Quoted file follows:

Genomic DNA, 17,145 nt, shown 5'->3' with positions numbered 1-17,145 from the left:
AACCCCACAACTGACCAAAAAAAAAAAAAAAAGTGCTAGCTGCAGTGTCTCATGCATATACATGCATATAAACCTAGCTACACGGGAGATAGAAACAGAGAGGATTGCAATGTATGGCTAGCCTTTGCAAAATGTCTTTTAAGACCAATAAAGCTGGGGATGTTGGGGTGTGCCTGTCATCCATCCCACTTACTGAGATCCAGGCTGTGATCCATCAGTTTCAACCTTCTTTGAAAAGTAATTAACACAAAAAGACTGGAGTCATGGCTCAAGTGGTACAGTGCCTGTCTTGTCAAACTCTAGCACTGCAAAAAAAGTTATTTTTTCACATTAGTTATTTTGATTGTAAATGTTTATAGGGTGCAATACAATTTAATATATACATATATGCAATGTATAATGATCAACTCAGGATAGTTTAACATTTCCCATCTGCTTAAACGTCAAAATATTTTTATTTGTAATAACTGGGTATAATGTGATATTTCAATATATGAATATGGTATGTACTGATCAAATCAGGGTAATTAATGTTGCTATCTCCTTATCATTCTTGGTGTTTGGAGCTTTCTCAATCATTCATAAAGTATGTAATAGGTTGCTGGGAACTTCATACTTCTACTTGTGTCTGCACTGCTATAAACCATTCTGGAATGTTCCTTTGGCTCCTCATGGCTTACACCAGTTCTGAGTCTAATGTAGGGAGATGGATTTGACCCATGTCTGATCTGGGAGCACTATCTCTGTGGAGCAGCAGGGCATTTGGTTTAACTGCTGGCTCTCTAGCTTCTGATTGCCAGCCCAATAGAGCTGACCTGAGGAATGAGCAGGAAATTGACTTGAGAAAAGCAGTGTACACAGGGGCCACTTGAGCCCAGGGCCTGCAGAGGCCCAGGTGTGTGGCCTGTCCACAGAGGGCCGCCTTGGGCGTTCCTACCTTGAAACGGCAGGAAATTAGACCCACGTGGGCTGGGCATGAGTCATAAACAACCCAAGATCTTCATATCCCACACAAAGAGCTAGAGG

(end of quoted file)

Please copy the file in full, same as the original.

Genomic DNA, 17,145 nt, shown 5'->3' with positions numbered 1-17,145 from the left:
AACCCCACAACTGACCAAAAAAAAAAAAAAAAGTGCTAGCTGCAGTGTCTCATGCATATACATGCATATAAACCTAGCTACACGGGAGATAGAAACAGAGAGGATTGCAATGTATGGCTAGCCTTTGCAAAATGTCTTTTAAGACCAATAAAGCTGGGGATGTTGGGGTGTGCCTGTCATCCATCCCACTTACTGAGATCCAGGCTGTGATCCATCAGTTTCAACCTTCTTTGAAAAGTAATTAACACAAAAAGACTGGAGTCATGGCTCAAGTGGTACAGTGCCTGTCTTGTCAAACTCTAGCACTGCAAAAAAAGTTATTTTTTCACATTAGTTATTTTGATTGTAAATGTTTATAGGGTGCAATACAATTTAATATATACATATATGCAATGTATAATGATCAACTCAGGATAGTTTAACATTTCCCATCTGCTTAAACGTCAAAATATTTTTATTTGTAATAACTGGGTATAATGTGATATTTCAATATATGAATATGGTATGTACTGATCAAATCAGGGTAATTAATGTTGCTATCTCCTTATCATTCTTGGTGTTTGGAGCTTTCTCAATCATTCATAAAGTATGTAATAGGTTGCTGGGAACTTCATACTTCTACTTGTGTCTGCACTGCTATAAACCATTCTGGAATGTTCCTTTGGCTCCTCATGGCTTACACCAGTTCTGAGTCTAATGTAGGGAGATGGATTTGACCCATGTCTGATCTGGGAGCACTATCTCTGTGGAGCAGCAGGGCATTTGGTTTAACTGCTGGCTCTCTAGCTTCTGATTGCCAGCCCAATAGAGCTGACCTGAGGAATGAGCAGGAAATTGACTTGAGAAAAGCAGTGTACACAGGGGCCACTTGAGCCCAGGGCCTGCAGAGGCCCAGGTGTGTGGCCTGTCCACAGAGGGCCGCCTTGGGCGTTCCTACCTTGAAACGGCAGGAAATTAGACCCACGTGGGCTGGGCATGAGTCATAAACAACCCAAGATCTTCATATCCCACACAAAGAGCTAGAGG